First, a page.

Deindividuation in Remus Lupin by Carmen Mowrey

Deindividuation is when individuals in a group abandon their normal reservations about certain actions in order to fit in with the group. In other words, doing something in a group that we would not have done alone. This has been an issue throughout the history of society because although individuals may have been moral beings before entering a group, as soon as they entered many groups have done some horrific things (such as the Ku Klux Klan and the Nazis).

In the following clip, Lupin from A Very Potter Sequel illustrates deindividuation when the group decides to make fun of Hermione. Although this is a light view on the power of group pressure, it still provides a valid example. (skip ahead to 0:20)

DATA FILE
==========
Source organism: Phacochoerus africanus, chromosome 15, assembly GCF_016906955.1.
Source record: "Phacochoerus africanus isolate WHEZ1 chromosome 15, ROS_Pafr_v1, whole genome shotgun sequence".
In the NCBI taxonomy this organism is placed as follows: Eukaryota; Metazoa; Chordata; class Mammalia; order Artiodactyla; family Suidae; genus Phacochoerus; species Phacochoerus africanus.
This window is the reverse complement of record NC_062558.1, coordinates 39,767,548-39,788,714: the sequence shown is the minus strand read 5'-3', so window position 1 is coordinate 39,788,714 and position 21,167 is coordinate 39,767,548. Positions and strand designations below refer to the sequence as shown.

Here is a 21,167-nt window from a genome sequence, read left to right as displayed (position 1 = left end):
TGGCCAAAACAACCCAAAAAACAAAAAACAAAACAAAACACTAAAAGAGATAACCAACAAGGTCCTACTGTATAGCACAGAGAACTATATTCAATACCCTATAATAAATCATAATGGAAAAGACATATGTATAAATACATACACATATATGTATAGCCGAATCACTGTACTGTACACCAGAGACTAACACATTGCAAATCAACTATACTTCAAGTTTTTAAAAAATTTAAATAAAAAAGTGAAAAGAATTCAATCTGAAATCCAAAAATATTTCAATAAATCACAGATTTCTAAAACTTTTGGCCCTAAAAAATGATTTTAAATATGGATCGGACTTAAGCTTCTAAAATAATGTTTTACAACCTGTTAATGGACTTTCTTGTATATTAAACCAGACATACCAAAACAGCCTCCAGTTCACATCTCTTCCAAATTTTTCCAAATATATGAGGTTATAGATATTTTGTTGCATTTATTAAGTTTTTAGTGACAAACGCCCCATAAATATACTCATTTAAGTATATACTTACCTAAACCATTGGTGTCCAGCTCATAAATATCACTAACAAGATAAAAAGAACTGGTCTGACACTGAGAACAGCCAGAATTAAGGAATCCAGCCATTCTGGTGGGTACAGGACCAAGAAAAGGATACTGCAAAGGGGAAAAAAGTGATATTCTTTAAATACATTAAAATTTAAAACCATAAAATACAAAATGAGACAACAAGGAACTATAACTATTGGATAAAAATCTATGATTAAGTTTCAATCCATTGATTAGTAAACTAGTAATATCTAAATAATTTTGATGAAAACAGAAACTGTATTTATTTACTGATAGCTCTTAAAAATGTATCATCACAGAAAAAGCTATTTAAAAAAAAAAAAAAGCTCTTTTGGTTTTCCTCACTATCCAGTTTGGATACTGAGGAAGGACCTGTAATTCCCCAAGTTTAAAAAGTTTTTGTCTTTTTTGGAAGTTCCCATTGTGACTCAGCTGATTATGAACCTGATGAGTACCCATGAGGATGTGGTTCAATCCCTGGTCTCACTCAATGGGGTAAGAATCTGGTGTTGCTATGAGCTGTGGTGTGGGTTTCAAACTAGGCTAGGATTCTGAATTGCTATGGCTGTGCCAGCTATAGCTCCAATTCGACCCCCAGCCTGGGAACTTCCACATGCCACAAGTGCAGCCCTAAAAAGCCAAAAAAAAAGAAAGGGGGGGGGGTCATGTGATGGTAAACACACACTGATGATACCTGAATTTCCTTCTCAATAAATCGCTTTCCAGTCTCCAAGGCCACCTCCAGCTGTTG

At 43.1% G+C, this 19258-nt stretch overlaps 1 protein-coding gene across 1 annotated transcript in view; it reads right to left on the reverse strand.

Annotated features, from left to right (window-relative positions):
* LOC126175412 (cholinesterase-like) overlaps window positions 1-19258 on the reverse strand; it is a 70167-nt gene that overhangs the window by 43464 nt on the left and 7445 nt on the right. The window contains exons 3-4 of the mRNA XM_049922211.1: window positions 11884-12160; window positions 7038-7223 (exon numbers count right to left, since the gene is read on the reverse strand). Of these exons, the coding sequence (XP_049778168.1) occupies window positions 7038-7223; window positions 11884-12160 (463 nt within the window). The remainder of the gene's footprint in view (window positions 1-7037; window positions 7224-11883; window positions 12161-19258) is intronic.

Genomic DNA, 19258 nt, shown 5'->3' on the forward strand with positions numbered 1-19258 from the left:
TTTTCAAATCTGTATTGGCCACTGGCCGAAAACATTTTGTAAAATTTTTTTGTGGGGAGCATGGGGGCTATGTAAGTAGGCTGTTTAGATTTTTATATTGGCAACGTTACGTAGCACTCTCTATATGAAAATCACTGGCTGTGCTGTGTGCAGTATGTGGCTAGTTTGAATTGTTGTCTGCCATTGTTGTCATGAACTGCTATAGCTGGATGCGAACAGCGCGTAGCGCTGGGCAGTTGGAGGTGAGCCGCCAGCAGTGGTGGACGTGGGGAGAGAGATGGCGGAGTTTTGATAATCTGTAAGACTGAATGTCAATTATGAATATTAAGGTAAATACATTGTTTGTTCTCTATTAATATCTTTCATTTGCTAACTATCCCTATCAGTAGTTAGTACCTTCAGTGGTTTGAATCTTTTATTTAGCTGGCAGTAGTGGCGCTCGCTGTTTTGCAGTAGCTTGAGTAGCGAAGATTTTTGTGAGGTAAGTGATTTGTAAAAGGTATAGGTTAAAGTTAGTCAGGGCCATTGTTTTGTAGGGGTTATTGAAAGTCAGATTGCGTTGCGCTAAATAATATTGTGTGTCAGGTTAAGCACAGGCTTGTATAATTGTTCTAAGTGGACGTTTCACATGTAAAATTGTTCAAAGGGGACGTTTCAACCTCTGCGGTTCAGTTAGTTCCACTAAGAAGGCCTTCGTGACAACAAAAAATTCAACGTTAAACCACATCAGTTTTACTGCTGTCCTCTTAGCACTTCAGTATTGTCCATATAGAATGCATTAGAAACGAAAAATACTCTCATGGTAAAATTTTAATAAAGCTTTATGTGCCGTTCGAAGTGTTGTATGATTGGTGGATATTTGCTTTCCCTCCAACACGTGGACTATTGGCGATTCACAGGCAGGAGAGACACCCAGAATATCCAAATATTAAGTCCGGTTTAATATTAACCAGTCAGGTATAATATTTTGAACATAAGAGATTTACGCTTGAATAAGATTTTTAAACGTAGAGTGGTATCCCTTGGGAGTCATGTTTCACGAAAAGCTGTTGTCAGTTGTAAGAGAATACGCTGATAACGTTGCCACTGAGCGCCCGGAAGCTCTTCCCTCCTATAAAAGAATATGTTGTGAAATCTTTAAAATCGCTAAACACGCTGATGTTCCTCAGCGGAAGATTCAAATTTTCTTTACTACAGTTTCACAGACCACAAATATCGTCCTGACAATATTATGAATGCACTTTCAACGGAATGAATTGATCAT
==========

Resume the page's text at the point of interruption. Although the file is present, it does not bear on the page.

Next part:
As you can see, Lupin originally enters the scene trying to protect Hermione by stating that the song is not even that funny. That caused the group to turn on him by changing the song to “Lupin Can’t Sing,” and after a few seconds of trying to convince the group that he could sing, he gave in and refocused the attention on Hermione. Therefore, he abandoned his original beliefs when faced with the group’s  pressure and specific rules. Instead of continuing to fight the group, Lupin gave in and experienced deindividuation.

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